Showing posts with label H.D.. Show all posts
Showing posts with label H.D.. Show all posts

Monday, June 01, 2015

A celebration of

Wednesday, September 10, 2003

Just about everyone I know thinks of Jack Kerouac as a novelist who wrote poetry. But what about Gilbert Sorrentino? Before Mulligan Stew and the other long prose fictions that made Sorrentino justly famous as a novelist, he was a successful poet (and a superb critic of poetry). Along with the then-LeRoi Jones, the always-on-the-road Paul Blackburn, and youngsters George Economou, Rochelle Owens, Robert Kelly & Clayton Eshleman, Sorrentino was part of Projectivism’s presence in & around Manhattan throughout the 1960s & ‘70s. Sorrentino’s Selected Poems covers the period 1958-1980. But I’m not aware if there has been much, if any, poetry since. It’s as though the man had one successful career & then chose to follow it with another, very different such career. Not unlike Bill Bradley, an athlete, then a politician.

Another poet with an even more ambiguous relation to these genres has been Toby Olson, again a second generation Projectivist. Because he’s published in both forms throughout his life, I’ve always suspected that his work has been underestimated in each form. The very same silliness that bedevils the bookstore clerk who cannot decide whether Vikram Seth’s Golden Gate is fiction or poetry*, let alone Lyn Hejinian’s My Life, plays out in the minds of readers more generally when it comes to considering the lifework of different authors. Case in point: Hilda Doolittle.

Almost everyone thinks of Doolittle as a poet who also wrote some fiction, as well as translations & memoirs. Yet H.D. published, for all extents and purposes, just a dozen or so books of poetry during her lifetime, going long periods between volumes after the appearance of her first Collected Poems in 1925. And that number shrinks if you treat Trilogy as one book, instead of three. During this long productive career – just under half a century – Doolittle also wrote 19 novels and collections of stories, according to Susan Stanford Friedman’s 1987 chronology of H.D.’s writing, published in the special issue of Sagetrieb devoted to Doolittle’s work. They include the following:

<![if !supportLists]>·         <![endif]>Paint It Today, novel
<![if !supportLists]>·         <![endif]>Asphodel, novel
<![if !supportLists]>·         <![endif]>Pilate’s Wife, novel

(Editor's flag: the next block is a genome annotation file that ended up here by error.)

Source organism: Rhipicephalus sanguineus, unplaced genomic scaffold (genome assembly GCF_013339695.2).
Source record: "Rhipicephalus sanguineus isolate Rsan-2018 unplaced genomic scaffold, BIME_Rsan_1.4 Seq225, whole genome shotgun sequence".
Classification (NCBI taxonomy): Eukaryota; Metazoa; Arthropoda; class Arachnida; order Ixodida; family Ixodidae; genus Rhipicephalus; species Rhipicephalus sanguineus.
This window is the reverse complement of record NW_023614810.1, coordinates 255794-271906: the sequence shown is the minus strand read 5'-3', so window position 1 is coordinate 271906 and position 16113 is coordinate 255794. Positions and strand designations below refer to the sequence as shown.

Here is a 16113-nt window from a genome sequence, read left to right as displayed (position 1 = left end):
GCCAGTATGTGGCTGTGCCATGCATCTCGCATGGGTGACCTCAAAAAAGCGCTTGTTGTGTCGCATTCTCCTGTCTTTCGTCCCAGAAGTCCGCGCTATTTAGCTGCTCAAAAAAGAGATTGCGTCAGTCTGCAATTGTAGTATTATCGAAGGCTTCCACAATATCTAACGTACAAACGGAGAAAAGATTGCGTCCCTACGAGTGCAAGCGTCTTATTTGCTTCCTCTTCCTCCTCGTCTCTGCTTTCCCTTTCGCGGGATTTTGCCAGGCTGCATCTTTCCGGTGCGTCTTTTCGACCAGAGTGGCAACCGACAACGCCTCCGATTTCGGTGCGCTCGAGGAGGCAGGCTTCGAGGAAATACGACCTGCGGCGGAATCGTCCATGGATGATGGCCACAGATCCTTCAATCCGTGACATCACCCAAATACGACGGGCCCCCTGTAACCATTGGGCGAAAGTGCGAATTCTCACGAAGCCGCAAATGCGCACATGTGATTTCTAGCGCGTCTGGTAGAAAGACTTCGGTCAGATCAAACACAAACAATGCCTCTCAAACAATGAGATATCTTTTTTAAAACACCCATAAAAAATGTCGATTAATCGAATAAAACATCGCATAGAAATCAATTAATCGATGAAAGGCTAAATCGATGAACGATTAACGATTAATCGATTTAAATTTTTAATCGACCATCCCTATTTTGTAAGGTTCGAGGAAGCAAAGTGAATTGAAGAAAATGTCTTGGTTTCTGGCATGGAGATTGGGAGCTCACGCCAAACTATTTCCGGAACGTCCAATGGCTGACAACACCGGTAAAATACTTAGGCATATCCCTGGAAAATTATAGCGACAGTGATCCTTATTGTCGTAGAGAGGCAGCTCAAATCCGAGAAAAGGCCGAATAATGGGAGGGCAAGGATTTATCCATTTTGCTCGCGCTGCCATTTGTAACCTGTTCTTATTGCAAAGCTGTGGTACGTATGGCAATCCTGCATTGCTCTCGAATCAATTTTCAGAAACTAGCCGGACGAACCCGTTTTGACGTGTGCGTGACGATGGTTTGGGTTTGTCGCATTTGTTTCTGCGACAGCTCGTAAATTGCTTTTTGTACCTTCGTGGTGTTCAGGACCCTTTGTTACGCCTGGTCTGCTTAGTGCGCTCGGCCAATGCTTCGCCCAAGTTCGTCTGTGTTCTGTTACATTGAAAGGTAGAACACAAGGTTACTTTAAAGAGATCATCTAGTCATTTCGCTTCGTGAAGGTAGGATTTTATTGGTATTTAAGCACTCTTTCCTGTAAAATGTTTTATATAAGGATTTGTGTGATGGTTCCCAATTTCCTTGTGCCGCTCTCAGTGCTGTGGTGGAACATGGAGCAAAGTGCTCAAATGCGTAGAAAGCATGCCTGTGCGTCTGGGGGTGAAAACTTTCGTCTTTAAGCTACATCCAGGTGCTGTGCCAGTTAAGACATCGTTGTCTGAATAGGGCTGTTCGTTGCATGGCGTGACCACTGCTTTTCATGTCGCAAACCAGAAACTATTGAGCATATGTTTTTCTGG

<![if !supportLists]>·         <![endif]>Palimpsest, novel (interlocking stories)
<![if !supportLists]>·         <![endif]>Nike, novel
<![if !supportLists]>·         <![endif]>Hedylus, novel
<![if !supportLists]>·         <![endif]>HER, novel (published as HERmione)
<![if !supportLists]>·         <![endif]>Narthex, novella
<![if !supportLists]>·         <![endif]>The Usual Star, stories
<![if !supportLists]>·         <![endif]>Kora and Ka, novellas
<![if !supportLists]>·         <![endif]>Nights, novella
<![if !supportLists]>·         <![endif]>The Hedgehog, novel
<![if !supportLists]>·         <![endif]>The Seven, stories
<![if !supportLists]>·         <![endif]>Bid Me to Live, novel
<![if !supportLists]>·         <![endif]>Majic Ring, novel
<![if !supportLists]>·         <![endif]>The Sword Went Out to Sea (Synthesis of a Dream), novel
<![if !supportLists]>·         <![endif]>White Rose and the Red, novel
<![if !supportLists]>·         <![endif]>The Mystery, novel
<![if !supportLists]>·         <![endif]>Magic Mirror, novel

Not all of these novels ever made it into print. Friedman’s note for Nike simply reads “Destroyed.” Biographer Guest politely notes that “Hipparchia: War Rome (Circa 75 B.C.)” has “none of the polish or professionalism” of H.D.’s later work, and I would pass a similar judgment on Paint It Today. Friedman lists Pilate’s Wife as “submitted and rejected,” & White Rose and the Red as “probably rejected.” Yet 19 booklength works over a 35-year span (H.D. appears to have begun writing fiction in 1921, after her life began to stabilize somewhat with the presence of Bryher; the final item, Magic Mirror, was written in the mid-1950s) demonstrates a considerable emphasis, a commitment of time & effort. Indeed, between the first Collected Poems in 1925 and her next book of poetry, Red Roses for Bronze, in 1931, Doolittle produced seven novels & collections of stories, plus the verse drama Hippolytus Temporizes plus her work on the film Borderline.